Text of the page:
Marine Conservation on Tetiaroa

Today we embarked for Tetiaroa with a two hour boat trip from Moorea. As we arrived at Tetiaroa we were fortunate enough to see humpback whales and spinner dolphins greeting us. Tetiaroa atoll was purchased by Marlon Brando in the 1960s and today the Brando Ecohotel is operated on the atoll. Over the next 10 days we will be studying the distribution of introduced terrestrial species on the atoll and making recommendations for their management, but today we endulged with the marine biota.

Humpback whale breaching at Tetiaroa
Humpback whale breaching at Tetiaroa (Photo by James Russell)

As we approached Tetiaroa atoll this morning we were pleasantly surprised to be greeted by breaching humpback whales. In this case a female and her baby were lying just off the coast and enjoying the unseasonal climate. The strong Pacific El Niño event last summer have apparently delayed the arrival of whales in French Polynesia this year. This sighting was one of the few off the coast of the atoll. Then, as we approached the atoll a pod of spinner dolphins were also excited by our arrival and launched themselves in front of the bow of our vessel.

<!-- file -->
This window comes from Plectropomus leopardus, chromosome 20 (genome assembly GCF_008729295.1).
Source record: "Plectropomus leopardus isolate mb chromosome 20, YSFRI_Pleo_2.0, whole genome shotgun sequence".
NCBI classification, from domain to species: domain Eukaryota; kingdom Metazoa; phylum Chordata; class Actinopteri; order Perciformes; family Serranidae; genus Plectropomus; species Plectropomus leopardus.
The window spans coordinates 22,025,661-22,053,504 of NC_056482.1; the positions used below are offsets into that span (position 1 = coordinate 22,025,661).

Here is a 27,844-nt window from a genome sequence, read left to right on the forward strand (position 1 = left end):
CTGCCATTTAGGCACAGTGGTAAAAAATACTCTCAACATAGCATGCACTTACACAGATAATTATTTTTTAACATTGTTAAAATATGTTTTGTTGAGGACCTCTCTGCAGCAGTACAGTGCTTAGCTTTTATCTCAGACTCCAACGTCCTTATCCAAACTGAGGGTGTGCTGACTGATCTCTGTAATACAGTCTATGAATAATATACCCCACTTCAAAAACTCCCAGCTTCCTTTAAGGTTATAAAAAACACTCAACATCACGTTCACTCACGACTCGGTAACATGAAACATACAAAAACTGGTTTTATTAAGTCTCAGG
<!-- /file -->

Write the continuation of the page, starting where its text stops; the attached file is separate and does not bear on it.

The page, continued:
Spinner dolphins before Onetahi, Tetiaroa (Photo by James Russell)

Our team will be based on Tetiaroa where we will undertake atoll-wide terrestrial surveys of key invasive species such as invasive ants and rats. These surveys will allow us to prioritise eradication and biosecurity operations, and ensure the protection off the atolls existing biodiversity, and enhance opportunities for future conservation and restoration. Ultimately, we hope to contribute to Marlon Brando’s vision “to maintain the natural beauty of the atoll setting”.

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Meet the Author
Conservation biologist Dr. James Russell works throughout the world on remote islands and other sites to provide conservation solutions by applying a combination of scientific methods. Follow James on National Geographic voices for regular updates on his own work or other exciting developments in island conservation.